It was just as romantic as they advertise in the commercials.
“I think so!” he said excitedly, and I wasn’t sure what to do with myself. I was thrilled, of course, but it was still so early- not only in the day, but early in my cycle. Earlier than I was even supposed to be testing.
I was afraid to let myself feel anything.
If I got too excited I was sure to jinx things and lose the baby. If I got too anxious I was sure to place undue stress on my body and lose the baby. If I held my breath and did nothing I was sure to deprive my body of oxygen and lose the baby.
I didn’t know how to physically make it through the anticipation of the upcoming weeks and months.
In the meantime, I was supposed to simply try to continue living as though everything was normal.
Our plan for that day was to hike a trail a few miles from our house that we had been meaning to check out. It was supposed to be a hot day- 90 degrees. I debated about whether or not we should cancel our plans and stay home, but I had heard that it was ok to maintain the same level of exercise that you normally did while pregnant. Long walks were just about the only type of exercise that my body was very used to doing, so we set out on the walk to the park.
Despite our best efforts to keep him (and ourselves) hydrated, our dog became extremely overheated and exhausted as soon as we got there, before we even made it up the trail. We turned around to head back home, but only made it about a half a mile before he simply refused to move any further, plopping himself in some grass on the side of the road.
I ended up staying with him while Matt jogged home to get the car to pick us both up and bring us back to the house, where we let the dog cool off in the stream.
I wondered whether it was actually the dog’s intuition about me being newly pregnant and not needing to overexert myself that led him to this uncharacteristic display of stubbornness. I worried that he might have been right, and that maybe I did damage to the baby.
So when I took another test the next morning I was heartened to see the line coming in stronger. By Tuesday I decided to use one of the real, chunky plastic tests: one that felt more official.
I snapped a picture of the test as a keepsake. I even took one of the classic sideways-belly in the mirror shots, convinced that I could see the small makings of a baby bump.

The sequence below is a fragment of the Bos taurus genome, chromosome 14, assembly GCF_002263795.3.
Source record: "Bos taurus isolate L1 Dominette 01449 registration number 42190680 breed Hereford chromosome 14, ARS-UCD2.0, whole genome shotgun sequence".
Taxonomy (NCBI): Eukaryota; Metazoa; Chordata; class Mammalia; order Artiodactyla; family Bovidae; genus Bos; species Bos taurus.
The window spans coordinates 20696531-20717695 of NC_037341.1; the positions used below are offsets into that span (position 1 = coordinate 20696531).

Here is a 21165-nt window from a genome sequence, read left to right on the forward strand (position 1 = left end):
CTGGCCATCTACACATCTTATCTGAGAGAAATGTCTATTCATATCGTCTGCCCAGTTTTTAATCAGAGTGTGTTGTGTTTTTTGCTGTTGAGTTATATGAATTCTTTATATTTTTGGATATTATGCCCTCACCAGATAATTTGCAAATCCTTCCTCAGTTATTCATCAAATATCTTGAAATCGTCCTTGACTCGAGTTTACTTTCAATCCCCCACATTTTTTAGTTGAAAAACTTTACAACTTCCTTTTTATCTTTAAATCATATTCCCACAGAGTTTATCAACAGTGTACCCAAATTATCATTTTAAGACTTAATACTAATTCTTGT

I figured it was time to call the doctor, and I couldn’t believe it when they told me I needed to wait a few weeks before I was pregnant enough to go in for an appointment. I couldn’t imagine how every woman that I’d known who had given birth had made it through these early days of anxiety and elation, especially without telling anyone else about it.
I was desperate to find something that could keep me calm, and, once again, turned to walking. As I took Doc on the trail through our woods every day, I found my hand drifting to my belly. I began absentmindedly singing my worries to the tune of “Frere Jacques.”
“Are you beating, are you beating, little heart? little heart? Life is very fragile, Life is very fragile, do your part. Do your part.”
“Little baby, little baby, we love you, we love you. We can’t wait to meet you, we can’t wait to meet you, please pull through- please pull through.”
It was cheesy, to be sure, and maybe a little pushy. But this lullaby became a mantra for me. A way to feel productive, like I was somehow doing something that could help the baby.
A form of self-soothing that kept me calm and distracted me whenever my mind started to drift to thoughts of all of the scary things I knew could happen.
I didn’t yet know that Bailey would pull through, and, in the blink of an eye, would be walking next to me on that same trail. I didn’t yet know the different realities I would walk through over the course of the next year, or that walking would continue to be an essential part of my survival and recovery.
But I was learning that there is a time to wait, and a time to walk. And sometimes you need to do both.
Thanks for reading,